Democrat Steve Sisolak, who’s endorsed by the Clark County teachers’ union, reiterated his commitment to reducing class sizes and increasing teacher pay. “As governor, I'll work with stakeholders to look at all the possibilities to make it happen,” he said in a statement. “The only thing not on the table is doing nothing."

His competitor in the Democratic primary, Chris Giunchigliani, expressed less openness to the idea.

“It's a mistake to ignore that our schools' woes are structural,” she said in a statement. “Any ‘solution’ that doesn't fix the funding formula is a Band-Aid. Nevada's children don't need Band-Aids, they need a governor and legislature that will tackle the problem instead of passing the buck.”

Other funding ideas

As the calendar inches toward February 2019, more school funding proposals will likely emerge. Some are in the incubation stage already.

NSEA, the statewide teachers’ union, is considering whether it wants to pursue a constitutional amendment that would lock in a base amount of funding for education each year while also requiring the Legislature to biennially appropriate room taxes and marijuana taxes earmarked for education, Daly said.

In recent months, the latter two revenue streams have received increased attention from education advocates who say the tax money isn’t winding up in schools as intended. The state has used revenue from Initiative Petition No. 1 (IP1), which increased room taxes up to 3 percent in Clark and Washoe counties, to shore up budget holes since the recession. The 10 percent retail tax on recreational marijuana was placed in the state’s rainy day fund at the end of the 2017 legislative session.

An NSEA survey conducted in December found that 63 percent of likely Nevada voters in 2018 would support a constitutional amendment requiring the Legislature to increase school funding with revenue generated from room and marijuana taxes.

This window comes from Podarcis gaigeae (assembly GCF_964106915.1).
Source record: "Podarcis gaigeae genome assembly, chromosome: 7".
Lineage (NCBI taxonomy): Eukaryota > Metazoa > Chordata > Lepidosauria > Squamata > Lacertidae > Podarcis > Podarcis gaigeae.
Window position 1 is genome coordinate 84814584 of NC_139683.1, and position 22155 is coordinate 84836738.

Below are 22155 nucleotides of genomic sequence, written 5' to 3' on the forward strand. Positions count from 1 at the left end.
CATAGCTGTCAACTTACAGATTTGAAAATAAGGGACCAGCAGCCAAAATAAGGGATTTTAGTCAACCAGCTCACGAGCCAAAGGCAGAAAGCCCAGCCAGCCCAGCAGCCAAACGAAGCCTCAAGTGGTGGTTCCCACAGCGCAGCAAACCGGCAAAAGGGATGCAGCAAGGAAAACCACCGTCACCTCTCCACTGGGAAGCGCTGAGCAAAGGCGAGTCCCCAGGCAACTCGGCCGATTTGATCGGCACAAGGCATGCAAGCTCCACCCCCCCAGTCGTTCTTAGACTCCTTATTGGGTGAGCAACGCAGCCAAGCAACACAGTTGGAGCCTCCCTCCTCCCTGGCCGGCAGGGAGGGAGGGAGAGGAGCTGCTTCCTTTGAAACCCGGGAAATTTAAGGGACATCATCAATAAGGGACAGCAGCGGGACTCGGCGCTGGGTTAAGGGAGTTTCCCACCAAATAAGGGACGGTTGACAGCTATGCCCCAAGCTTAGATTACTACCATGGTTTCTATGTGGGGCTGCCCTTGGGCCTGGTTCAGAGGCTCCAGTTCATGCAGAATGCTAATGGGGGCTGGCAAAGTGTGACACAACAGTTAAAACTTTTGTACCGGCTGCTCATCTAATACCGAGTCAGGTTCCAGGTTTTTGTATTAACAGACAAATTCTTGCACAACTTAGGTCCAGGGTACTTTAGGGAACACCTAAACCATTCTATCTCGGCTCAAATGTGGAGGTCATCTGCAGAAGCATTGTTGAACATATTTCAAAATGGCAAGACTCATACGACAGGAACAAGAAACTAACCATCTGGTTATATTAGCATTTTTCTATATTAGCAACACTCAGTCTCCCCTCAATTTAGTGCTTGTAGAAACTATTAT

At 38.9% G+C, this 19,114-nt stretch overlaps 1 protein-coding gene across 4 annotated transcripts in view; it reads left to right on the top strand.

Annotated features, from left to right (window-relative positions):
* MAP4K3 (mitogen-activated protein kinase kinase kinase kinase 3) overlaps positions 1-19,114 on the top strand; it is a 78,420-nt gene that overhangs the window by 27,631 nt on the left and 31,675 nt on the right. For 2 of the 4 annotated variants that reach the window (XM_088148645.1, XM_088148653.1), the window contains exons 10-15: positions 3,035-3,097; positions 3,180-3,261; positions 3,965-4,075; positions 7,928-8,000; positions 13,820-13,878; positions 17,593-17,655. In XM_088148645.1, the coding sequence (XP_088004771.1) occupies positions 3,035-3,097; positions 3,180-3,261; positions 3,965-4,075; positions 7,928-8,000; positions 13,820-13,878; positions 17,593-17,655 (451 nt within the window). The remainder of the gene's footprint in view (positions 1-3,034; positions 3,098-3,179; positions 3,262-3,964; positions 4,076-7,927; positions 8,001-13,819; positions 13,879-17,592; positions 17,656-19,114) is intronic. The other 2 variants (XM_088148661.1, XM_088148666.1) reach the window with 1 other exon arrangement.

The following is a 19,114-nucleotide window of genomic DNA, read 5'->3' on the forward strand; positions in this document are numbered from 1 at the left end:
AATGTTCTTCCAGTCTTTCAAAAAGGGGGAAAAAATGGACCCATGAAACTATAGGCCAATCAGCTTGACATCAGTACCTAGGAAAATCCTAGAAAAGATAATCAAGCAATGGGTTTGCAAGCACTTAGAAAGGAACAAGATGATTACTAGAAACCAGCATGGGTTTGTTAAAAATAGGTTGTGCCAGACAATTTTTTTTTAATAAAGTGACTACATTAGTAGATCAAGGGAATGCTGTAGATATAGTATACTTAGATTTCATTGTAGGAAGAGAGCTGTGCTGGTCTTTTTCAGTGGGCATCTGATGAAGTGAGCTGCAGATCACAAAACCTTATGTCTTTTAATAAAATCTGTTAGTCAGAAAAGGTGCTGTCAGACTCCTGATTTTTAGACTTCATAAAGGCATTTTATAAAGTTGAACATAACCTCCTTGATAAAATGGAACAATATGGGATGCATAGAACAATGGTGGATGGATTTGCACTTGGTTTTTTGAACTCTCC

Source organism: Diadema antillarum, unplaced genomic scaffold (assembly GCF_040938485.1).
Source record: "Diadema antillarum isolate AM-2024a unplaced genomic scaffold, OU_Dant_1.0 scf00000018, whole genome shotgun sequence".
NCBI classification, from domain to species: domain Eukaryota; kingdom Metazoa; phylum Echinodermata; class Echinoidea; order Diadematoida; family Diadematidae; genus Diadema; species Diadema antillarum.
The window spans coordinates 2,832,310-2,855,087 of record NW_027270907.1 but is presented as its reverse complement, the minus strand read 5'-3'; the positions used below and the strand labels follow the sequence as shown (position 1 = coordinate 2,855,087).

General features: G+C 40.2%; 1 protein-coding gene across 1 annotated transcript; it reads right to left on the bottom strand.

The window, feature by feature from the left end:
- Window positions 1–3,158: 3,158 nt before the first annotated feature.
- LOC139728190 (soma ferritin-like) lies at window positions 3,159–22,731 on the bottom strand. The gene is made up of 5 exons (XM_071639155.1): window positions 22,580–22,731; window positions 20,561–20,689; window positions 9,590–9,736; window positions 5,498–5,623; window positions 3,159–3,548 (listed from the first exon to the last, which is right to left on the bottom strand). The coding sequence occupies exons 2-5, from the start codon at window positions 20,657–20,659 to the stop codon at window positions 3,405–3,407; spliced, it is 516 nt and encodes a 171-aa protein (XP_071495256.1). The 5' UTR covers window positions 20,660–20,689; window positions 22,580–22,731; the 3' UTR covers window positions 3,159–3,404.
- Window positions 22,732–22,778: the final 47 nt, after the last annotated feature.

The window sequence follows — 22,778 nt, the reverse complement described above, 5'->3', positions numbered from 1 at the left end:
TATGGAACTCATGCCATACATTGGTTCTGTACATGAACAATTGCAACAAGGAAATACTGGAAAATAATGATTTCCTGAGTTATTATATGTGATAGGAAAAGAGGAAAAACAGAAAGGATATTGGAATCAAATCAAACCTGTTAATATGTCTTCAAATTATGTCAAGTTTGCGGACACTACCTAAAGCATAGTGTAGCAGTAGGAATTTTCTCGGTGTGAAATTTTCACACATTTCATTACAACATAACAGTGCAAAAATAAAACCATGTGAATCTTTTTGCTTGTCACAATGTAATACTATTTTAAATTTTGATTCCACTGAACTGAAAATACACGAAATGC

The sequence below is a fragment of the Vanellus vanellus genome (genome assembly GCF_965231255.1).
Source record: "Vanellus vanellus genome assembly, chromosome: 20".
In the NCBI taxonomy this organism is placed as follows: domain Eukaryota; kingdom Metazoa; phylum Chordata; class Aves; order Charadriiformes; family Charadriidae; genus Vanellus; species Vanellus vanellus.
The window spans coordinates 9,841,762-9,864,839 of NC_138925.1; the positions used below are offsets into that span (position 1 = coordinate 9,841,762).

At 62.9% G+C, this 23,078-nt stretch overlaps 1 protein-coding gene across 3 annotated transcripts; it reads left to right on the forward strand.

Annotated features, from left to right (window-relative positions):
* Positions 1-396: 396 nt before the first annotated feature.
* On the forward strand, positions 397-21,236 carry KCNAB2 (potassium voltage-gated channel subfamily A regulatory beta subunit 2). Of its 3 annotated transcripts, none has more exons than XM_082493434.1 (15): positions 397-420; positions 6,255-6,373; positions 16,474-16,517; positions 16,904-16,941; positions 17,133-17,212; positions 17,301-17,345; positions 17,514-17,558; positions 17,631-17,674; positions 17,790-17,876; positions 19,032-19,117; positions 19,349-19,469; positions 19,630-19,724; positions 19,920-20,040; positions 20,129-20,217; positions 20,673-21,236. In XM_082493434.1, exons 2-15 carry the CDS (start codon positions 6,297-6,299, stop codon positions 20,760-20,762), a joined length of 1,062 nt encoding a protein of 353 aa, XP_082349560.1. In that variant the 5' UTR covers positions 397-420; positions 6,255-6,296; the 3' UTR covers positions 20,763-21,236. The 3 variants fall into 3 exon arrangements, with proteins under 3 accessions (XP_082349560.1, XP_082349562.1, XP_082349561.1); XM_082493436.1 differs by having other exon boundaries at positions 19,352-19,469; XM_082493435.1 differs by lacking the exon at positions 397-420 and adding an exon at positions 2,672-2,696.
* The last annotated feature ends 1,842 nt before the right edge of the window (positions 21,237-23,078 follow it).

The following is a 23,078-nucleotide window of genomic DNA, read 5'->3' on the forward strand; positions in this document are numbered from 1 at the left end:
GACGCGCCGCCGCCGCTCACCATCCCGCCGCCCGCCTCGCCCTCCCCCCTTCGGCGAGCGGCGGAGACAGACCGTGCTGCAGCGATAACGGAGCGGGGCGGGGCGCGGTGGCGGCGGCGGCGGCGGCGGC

“We really need to talk about that because that money was set aside for education,” said Sen. Mo Denis, referring to the IP1 room taxes. “We really should use it for that.”

Denis and Sen. Joyce Woodhouse, Democrats who served as chair and vice chair of the Senate Education Committee last year, said they’re keeping an open mind to all funding ideas that crop up over the next few months. They have not spoken to Vellardita about his community-based funding concept.

“We need to do the hardest part of the work during the interim so when we get to the session, we can make it happen,” Woodhouse said.

Nevada Assemblyman Keith Pickard, a Republican running for state Senate, rejected the idea of raising taxes, even at the local level, as a means to improving education.

“We’re already starting to look like California,” Pickard said. “I’m categorically opposed to additional taxes.”

Instead, Pickard said the state should examine its budget and free up money currently being used for small projects that don’t have widespread benefit. That revenue should be directed into the state’s education coffers, he said, thereby increasing school funding without placing an additional tax burden on residents.

Pickard also wants to see the state fund the controversial Education Savings Accounts, which he said would give parents more choice and also help address problems like overcrowded classrooms in public schools.

“I think it’s a win-win for everybody,” he said.

Disclosure: NSEA, Steve Sisolak and Chris Giunchigliani have donated to The Nevada Independent. You can see a full list of donors here.